At a White House dinner in 1802, President Thomas Jefferson was the first person to serve french fries in the United States.
Frozen Potatoes, including French Fries, are the number one prepared style of Potatoes in the US . Americans eat more than 16 pounds of French Fries every year. That’s over 2 million tons!
62% of all Idaho potatoes that are harvested are used to make frozen or instant potatoes
New York consumes more potatoes than any other state, followed by Ohio, Florida, Pennsylvania, and Texas.
This Weeks Recipe
Daddy’s Hearty Farm Beef Stew
A great meal my Dad always made for St. Paddy’s Day
Prep time 30 mins.
Cooking time 1 hr. 30 min.
1-1/2 lb. boneless beef round steak, trimmed, cut into bite-size pieces
2 Tbsp. flour
2 Tbsp. Oil
1 large onion, coarsely chopped
1 can (14-1/2 oz.) beef broth
1 can (14-1/2 oz.) stewed tomatoes, undrained
1 clove fresh garlic minced
Salt & pepper to taste
½ teaspoon chives
½ teaspoon celery seed
½ teaspoon oregano
1 Tablespoon sugar (optional)
1 Tablespoon of butter (dad’s secret ingredient) do not use margarine
1 lb. red potatoes, cut into 3/4-inch chunks
½ head of cabbage cut into 1 inch chunks
3 carrots cut into 1/2-inch-thick slices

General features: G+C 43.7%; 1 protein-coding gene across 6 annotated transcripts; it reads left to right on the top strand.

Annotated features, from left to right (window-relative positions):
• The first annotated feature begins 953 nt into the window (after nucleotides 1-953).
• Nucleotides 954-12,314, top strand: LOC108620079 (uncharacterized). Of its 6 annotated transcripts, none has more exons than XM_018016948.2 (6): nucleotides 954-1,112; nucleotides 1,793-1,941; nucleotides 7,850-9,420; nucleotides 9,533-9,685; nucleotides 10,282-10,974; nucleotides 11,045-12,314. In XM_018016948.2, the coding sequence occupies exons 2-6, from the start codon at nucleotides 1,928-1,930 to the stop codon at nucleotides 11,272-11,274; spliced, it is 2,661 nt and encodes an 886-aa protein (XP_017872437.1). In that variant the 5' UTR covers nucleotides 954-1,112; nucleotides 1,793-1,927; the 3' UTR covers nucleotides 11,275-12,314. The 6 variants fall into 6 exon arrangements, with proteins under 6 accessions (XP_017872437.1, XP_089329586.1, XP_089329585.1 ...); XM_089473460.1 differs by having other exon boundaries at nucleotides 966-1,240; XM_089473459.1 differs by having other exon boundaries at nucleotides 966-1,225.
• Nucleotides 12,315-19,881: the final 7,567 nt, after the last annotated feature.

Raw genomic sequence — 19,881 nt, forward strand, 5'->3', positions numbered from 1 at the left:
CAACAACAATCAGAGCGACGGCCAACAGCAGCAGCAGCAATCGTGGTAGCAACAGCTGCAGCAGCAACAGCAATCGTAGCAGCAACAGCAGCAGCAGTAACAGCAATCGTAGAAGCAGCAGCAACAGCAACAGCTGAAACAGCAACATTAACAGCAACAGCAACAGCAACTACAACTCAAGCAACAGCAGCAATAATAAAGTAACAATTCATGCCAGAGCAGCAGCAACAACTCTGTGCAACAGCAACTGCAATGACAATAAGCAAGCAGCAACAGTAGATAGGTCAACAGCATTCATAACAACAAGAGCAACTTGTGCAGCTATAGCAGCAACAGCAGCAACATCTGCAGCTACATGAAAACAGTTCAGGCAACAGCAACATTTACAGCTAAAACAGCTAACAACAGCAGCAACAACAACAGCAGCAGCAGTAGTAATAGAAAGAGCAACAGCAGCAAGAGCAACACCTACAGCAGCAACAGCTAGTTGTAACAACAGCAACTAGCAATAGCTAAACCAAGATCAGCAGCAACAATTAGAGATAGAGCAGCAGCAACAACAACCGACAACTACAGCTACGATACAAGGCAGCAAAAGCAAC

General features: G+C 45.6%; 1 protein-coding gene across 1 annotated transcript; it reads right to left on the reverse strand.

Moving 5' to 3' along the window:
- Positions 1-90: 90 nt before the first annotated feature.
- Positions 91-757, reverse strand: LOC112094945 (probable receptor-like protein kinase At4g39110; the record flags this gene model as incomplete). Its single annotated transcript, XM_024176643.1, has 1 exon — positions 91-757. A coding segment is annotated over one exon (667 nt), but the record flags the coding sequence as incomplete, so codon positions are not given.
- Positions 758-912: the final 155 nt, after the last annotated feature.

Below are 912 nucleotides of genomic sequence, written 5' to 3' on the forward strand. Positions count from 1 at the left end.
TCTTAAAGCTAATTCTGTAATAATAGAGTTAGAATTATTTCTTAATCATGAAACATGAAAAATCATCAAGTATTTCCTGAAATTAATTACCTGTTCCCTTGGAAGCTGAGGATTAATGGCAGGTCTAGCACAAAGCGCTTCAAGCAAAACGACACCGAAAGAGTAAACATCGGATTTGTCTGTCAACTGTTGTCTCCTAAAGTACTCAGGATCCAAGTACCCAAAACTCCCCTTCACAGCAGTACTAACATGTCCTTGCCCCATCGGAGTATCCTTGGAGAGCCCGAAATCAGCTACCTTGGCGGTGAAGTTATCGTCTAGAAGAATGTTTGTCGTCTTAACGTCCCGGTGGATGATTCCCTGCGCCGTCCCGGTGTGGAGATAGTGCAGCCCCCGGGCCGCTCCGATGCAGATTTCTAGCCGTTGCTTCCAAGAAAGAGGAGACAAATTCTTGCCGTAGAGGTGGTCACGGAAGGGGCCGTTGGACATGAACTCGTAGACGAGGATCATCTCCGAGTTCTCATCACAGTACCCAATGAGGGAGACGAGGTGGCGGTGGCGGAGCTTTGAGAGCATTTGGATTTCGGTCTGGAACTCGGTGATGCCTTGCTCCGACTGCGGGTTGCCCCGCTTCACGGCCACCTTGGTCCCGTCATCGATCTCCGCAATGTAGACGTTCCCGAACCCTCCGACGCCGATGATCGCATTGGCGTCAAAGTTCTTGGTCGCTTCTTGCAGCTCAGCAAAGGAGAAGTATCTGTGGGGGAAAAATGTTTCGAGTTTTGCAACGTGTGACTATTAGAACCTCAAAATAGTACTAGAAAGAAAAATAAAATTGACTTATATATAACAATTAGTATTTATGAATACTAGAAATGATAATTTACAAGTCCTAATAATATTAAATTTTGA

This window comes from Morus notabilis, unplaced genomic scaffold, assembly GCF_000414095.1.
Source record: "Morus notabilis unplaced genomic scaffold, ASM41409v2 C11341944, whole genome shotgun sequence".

4 cups hot cooked noodles
1 Tablespoon of parsley for garnish.
Coat meat with flour. Heat oil in Dutch oven or large deep skillet on medium-high heat. Add meat and onions; cook and stir 5 to 8 min. or until meat is evenly browned. Stir in broth, tomatoes and seasonings, sugar & butter. Bring to boil, stirring occasionally; cover. Simmer on low heat 15 min., stirring occasionally.
Add potatoes, cabbage and carrots; simmer, covered, 45 min. or until meat is tender and sauce is thickened, uncovering after 30 min. and stirring occasionally. In the last 10 minutes of cooking prepare noodles according to package directions. Then serve beef stew over noodles garnish with a little parsley.
Note: You can also use whole beef brisket or a 1 ½ -2 pound beef roast in this recipe just place in the dutch oven with 2-3 cups of water and seasoning bake at 350 degrees for 40 minutes then add the remaining vegetables & ingredients and let bake for 2 hours or until meat is tender and ready to fall apart.
My dad was the cook in our family, often making something from nothing when I was growing up. He said he learned to cook by watching his mother during the depression and she too never wrote down a recipe just as my dad never did. For years I tried to mimic my dad’s wonderful beef stew recipe but he purposely left out one ingredient that just eluded me. My dad was very good at this for he said it taught us to ponder and use our brain to figure things out and develop our taste buds. It was a couple years after I married I was still trying to figure out his secret ingredient to a great stew. Then one day after making a batch I thought I’ll try butter and see if I can replicate his tasty stew. Bingo-that was the elusive ingredient. When dad came for dinner on that Sunday after one taste he beamed and said “you figured it out punkin.” Of course growing up with dairy cows we churned our own butter and it is much better with fresh butter but the real butter you can purchase from the store will work too.